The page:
Predicting floods requires a complicated analysis of not only rainfall potentials, but also the hydrologic condition of the watershed area, current river and stream levels and soil moisture levels. These predictions can include flash flooding caused by heavy rain and inadequate runoff or more severe flooding due to river or tide levels inundating an area.
Whenever rain falls, the soil absorbs the moisture until it becomes saturated. The excess water runs off downhill, flowing into streams and rivers. The rate of absorption and runoff depends on a number of factors, including vegetation and urban development. When heavy rain is predicted for an area, meteorologists must consider all these factors to estimate the effect of the rainfall and whether the natural runoff potential of the watershed is enough to deal with the extra moisture.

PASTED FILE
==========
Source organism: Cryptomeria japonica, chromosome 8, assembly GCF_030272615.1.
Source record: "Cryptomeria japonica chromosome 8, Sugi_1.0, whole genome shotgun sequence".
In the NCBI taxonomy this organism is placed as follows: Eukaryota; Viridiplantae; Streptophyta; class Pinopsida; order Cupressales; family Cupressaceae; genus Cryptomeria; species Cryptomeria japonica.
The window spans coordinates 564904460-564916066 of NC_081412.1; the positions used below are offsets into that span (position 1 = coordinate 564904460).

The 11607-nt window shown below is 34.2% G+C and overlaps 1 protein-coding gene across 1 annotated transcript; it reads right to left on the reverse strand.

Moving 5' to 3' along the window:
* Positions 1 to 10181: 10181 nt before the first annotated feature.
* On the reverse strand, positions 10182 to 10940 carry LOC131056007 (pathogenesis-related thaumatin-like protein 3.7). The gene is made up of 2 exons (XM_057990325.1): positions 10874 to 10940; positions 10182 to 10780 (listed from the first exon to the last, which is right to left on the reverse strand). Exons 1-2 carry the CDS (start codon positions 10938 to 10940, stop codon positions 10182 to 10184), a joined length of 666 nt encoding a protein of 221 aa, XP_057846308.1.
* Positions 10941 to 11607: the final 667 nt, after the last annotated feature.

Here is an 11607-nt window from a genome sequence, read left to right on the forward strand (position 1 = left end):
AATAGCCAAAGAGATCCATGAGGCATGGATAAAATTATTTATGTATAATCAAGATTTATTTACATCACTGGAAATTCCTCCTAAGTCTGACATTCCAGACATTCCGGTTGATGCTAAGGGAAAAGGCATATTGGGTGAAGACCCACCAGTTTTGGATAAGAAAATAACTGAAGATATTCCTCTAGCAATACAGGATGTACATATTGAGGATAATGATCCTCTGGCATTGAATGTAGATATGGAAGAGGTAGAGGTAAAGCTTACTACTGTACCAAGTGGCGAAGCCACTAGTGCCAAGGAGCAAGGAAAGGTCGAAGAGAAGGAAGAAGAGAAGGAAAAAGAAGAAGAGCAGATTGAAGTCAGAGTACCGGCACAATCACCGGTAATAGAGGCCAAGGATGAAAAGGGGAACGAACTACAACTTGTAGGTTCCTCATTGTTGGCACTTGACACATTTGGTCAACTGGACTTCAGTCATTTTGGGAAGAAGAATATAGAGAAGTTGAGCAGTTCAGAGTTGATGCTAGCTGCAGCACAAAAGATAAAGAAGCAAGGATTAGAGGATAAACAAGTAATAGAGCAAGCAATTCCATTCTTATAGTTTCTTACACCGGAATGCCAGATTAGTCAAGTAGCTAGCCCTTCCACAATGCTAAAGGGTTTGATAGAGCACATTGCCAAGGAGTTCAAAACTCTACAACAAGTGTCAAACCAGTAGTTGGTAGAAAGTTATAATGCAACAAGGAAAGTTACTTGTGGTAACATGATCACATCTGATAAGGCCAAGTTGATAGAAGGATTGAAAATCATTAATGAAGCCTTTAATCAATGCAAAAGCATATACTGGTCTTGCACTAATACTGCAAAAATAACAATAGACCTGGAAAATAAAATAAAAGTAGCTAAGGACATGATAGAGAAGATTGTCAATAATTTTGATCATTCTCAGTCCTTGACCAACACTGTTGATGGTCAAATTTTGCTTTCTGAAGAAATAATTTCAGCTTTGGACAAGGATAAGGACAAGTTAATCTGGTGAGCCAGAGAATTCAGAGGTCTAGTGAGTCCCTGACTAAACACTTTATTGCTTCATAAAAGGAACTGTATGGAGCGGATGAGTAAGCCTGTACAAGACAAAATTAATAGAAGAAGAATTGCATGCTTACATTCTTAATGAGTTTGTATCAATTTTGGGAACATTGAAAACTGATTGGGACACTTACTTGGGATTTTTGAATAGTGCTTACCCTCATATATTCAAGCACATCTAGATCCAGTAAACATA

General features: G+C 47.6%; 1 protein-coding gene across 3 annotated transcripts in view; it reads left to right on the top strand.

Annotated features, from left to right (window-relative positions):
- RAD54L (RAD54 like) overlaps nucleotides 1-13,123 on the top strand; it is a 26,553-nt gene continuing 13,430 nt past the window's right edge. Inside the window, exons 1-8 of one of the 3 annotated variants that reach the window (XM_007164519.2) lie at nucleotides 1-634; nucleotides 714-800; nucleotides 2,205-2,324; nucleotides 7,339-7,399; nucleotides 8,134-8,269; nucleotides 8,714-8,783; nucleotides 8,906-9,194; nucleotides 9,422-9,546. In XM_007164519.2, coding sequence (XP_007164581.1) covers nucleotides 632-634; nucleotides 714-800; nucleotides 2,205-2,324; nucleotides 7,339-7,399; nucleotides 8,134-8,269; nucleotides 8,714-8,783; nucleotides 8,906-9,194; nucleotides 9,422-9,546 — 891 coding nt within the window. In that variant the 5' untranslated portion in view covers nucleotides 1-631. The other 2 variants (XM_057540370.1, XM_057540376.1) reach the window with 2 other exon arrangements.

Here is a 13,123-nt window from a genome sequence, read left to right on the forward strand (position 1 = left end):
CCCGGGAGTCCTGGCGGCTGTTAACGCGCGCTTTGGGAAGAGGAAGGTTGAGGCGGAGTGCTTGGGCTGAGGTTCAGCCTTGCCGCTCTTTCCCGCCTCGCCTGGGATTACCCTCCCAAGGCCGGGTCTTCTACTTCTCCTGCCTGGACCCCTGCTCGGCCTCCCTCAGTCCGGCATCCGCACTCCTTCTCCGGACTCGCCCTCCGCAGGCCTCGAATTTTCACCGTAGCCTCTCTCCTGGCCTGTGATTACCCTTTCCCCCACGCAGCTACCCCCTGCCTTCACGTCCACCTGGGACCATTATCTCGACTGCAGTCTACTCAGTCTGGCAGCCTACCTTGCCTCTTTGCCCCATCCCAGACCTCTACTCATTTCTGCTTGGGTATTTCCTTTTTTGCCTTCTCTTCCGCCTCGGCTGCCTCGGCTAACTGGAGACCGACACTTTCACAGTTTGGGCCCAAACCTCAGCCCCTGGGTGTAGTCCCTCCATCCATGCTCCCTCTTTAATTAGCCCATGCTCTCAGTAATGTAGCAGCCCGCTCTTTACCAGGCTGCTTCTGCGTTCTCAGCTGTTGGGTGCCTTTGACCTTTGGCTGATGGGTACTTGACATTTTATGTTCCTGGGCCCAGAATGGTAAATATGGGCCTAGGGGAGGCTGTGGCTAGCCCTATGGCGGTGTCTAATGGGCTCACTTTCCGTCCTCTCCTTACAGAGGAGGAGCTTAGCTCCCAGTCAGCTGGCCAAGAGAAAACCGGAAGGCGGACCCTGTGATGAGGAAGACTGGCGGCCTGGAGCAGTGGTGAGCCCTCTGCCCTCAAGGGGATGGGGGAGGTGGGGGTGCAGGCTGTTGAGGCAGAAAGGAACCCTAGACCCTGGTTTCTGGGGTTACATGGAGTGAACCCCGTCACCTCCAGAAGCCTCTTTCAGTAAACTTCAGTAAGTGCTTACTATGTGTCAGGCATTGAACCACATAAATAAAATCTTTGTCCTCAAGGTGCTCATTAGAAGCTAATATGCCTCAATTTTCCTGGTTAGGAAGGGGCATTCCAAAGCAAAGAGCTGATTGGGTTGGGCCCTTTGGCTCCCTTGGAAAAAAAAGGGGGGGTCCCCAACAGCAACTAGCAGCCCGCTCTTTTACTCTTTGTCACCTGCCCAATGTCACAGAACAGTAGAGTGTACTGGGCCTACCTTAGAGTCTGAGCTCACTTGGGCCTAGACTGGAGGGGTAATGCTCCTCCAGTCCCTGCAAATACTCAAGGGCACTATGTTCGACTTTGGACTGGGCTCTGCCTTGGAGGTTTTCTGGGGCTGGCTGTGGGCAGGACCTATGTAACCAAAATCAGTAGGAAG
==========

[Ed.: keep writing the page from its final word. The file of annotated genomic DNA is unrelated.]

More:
Repeated bouts of heavy rain can inundate a watershed, raising the river and waterway levels to the point where more rain causes them to overflow their banks. Similarly, a heavy rain may cause water to collect faster than it runs off, causing local flash flooding in low-lying areas. These floods can be particularly dangerous because residents might be less wary of flood potential when they do not live near a body of water.